A new genre of journalism brings up the good, the bad, and the ugly of liberal soul-searching
Don’t call yourselves progressives if you put up with religiously zealous, violent maniacs like Hamas
AIPAC, the so-called Jewish Lobby, has no influence in the White House and is scared to speak out
Art-world pervert flaunts mirrored balloons, oodles of cash at the Whitney
What happened when Kenneth Fearing’s Communist sympathies came up against his ideas about art?
Now that you know the novelist’s incestuous secrets, is his newly reissued ‘Mercy of a Rude Stream’ quartet worth reading or not?
Brian Schwadron studied with indigenous healers around the world. Now he’s using what he learned to create wedding banquets.
Roman Jews have had a long love affair with tomatoes. This recipe for oven-browned ‘pomodori a mezzo’ will show you why.
For two weeks at Camp Simcha every summer, campers aren’t kids with cancer or kids with cerebral palsy. They’re just kids.
Bahrain, Qatar, Indonesia, and the United Arab Emirates won’t show the film
Darren Aronofsky didn’t make his protagonist a vegetarian—the Bible did
It rains and rains in the most eccentric Old Testament adaptation, and most Jewish biblical blockbuster, ever made
Darren Aronofsky credits Mrs. Fried with the idea for the film, cast her in it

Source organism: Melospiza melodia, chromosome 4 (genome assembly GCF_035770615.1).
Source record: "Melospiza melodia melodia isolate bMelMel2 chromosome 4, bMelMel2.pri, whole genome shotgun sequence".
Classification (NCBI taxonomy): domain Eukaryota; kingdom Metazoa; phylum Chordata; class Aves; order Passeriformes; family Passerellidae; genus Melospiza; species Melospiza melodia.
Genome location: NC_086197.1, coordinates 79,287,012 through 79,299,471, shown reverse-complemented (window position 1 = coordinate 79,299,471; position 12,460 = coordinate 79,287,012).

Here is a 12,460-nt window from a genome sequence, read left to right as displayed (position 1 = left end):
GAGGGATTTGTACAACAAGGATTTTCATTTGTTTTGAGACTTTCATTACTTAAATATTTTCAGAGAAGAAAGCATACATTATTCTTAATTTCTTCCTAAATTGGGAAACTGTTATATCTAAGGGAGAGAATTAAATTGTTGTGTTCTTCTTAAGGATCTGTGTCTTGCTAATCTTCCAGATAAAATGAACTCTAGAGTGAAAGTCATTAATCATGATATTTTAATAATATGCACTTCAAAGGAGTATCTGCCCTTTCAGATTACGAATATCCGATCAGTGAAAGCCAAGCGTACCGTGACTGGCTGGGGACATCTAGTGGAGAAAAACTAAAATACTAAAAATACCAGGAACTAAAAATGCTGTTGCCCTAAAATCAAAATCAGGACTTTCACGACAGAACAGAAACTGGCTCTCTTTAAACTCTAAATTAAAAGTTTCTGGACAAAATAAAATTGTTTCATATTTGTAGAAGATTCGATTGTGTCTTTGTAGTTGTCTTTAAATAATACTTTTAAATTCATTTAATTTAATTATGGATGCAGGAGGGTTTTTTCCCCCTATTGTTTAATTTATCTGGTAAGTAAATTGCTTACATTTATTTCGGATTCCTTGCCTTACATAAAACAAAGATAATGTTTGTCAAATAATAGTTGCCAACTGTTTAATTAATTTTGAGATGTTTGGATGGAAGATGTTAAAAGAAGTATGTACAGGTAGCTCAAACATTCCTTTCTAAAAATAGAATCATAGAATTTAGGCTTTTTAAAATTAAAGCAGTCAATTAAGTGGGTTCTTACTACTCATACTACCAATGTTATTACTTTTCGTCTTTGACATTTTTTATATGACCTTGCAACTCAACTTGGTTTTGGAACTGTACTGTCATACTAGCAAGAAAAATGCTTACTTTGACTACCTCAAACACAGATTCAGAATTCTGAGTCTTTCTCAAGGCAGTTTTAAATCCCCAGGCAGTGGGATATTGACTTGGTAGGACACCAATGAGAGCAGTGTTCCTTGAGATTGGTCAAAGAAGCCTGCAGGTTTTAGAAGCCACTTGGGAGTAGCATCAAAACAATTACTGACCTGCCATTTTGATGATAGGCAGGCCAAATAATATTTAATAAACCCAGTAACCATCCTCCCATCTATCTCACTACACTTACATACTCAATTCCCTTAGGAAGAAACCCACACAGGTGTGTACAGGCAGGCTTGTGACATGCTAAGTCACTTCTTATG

Who built the ark? Russell Crowe.
Rachel Weisz’s happy life with Daniel Craig makes Jewish men wonder if they can ever be good enough
Plus GOP hammers Obama on Syria envoy, and more
Plus, the most Jewish HBO series yet, and more
In Leeches, a novel by the Serbian Jewish writer David Albahari, Belgrade plays home to nationalists, anti-Semites, and kabbalistic puzzles
Site of famous coaster up for sale
Whom to root for Sunday night
Black Swan and Barney’s Version can both be seen as grappling with how to portray Jewishness onscreen. One succeeds; the other fails.
Plus START supporters hone in on AIPAC, and more
In other news, there is no Santa Claus
Irving Finkel, an expert on ancient Mesopotamia, decodes a Babylonian tablet and traces its path to the Book of Genesis
How one shy, whistle-blowing intern in an Amsterdam archive uncovered a travesty that insulted a decimated community
Two economists argue that literacy, not laws forbidding land ownership, created a small, widely dispersed and highly skilled minority